If your work is approved, you'll see a + review flag next to your attached revision in your request bug.

If bugs are discovered, your technical review is rejected (- review flag) and the bugs are filed in Bugzilla. Once they are fixed, push your fix to your repo, attach it to the corresponding bug using the same Mercurial revision number as before, and then request another review. The process is then repeated until the bug is fixed to satisfaction.sign-off dashboard1.png These bugs are also pulled into the dashboards, which track your revision's progress. In order to ultimately have your revision included as an official build, your dashboards must be at 100% green.

To the right, you'll see the current dashboard page for a German localization. Revisions are approved using the buttons in the furthest column to the right.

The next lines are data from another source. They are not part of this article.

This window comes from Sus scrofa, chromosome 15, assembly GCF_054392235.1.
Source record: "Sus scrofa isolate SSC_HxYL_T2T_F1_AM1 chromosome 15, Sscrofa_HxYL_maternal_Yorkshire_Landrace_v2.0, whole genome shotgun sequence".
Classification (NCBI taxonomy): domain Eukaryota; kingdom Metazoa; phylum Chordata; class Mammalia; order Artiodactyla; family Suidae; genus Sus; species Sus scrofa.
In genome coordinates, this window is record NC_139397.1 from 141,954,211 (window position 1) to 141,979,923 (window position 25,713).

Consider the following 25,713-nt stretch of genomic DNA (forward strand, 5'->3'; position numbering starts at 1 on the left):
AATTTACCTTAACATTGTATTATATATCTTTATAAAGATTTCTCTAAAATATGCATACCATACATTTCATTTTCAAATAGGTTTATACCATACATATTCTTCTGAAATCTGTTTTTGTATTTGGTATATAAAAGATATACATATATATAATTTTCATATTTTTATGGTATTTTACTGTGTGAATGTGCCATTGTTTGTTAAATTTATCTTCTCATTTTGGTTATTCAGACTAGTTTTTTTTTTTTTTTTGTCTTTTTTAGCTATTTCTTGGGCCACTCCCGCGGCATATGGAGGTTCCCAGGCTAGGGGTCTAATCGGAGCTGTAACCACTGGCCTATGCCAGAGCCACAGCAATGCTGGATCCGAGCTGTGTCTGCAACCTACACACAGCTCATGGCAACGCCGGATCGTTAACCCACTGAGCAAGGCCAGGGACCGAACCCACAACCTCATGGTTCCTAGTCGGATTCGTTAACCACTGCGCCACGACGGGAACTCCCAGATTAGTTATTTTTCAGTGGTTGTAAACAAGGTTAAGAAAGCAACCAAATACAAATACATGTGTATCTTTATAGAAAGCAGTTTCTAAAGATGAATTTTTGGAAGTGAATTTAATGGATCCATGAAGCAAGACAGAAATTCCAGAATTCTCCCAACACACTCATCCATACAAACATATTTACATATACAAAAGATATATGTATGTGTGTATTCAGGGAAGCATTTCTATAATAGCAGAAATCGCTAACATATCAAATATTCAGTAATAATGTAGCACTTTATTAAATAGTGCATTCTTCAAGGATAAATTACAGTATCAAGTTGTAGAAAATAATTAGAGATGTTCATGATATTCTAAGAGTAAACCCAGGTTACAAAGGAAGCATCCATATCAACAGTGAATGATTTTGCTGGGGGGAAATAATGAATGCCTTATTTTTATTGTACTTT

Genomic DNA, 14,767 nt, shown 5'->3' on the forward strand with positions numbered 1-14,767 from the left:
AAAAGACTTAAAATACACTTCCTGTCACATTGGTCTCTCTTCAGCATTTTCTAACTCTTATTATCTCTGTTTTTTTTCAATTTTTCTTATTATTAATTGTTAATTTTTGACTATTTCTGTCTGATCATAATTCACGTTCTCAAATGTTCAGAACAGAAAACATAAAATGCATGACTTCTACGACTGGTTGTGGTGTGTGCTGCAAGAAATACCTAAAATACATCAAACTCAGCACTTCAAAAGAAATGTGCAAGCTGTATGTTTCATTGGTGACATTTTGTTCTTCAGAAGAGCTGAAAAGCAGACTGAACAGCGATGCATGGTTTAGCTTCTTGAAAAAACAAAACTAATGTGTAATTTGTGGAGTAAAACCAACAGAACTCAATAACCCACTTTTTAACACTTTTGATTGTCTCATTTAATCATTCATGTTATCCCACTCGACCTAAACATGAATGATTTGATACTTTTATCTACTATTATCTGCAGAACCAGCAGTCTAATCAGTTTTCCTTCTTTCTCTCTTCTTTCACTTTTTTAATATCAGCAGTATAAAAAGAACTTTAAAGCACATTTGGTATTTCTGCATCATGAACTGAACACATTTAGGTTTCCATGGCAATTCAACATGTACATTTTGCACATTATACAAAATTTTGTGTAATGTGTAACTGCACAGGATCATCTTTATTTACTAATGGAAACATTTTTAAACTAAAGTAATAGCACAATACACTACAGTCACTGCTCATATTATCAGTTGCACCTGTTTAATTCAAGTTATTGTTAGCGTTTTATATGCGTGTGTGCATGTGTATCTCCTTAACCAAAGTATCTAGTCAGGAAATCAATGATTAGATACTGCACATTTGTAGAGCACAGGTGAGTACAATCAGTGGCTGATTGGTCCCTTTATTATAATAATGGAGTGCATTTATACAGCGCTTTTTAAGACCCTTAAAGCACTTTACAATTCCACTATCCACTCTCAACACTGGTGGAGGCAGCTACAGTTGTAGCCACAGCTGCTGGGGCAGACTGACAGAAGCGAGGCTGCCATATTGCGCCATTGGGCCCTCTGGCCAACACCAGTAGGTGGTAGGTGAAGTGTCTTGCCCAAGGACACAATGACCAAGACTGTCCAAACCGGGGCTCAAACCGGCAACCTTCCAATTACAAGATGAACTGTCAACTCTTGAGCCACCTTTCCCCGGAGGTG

As your work is approved, you'll see a green circle in the furthest column to the right as well as a measure of percentage in the middle column.

First round approved!

Once your work is entirely approved, go out and celebrate! You've accomplished a massive undertaking and you deserve to be rewarded! Go grab a drink with friends and enjoy your latest success!

After you've finished celebrating your first approved release, it's time to start planning for the next one! When you update your localization for the next release, you'll need to put it through a different form of QA review called a sign-off review. Visit the wiki page for sign-off reviews to learn what's involved when maintaining a localized Mozilla product.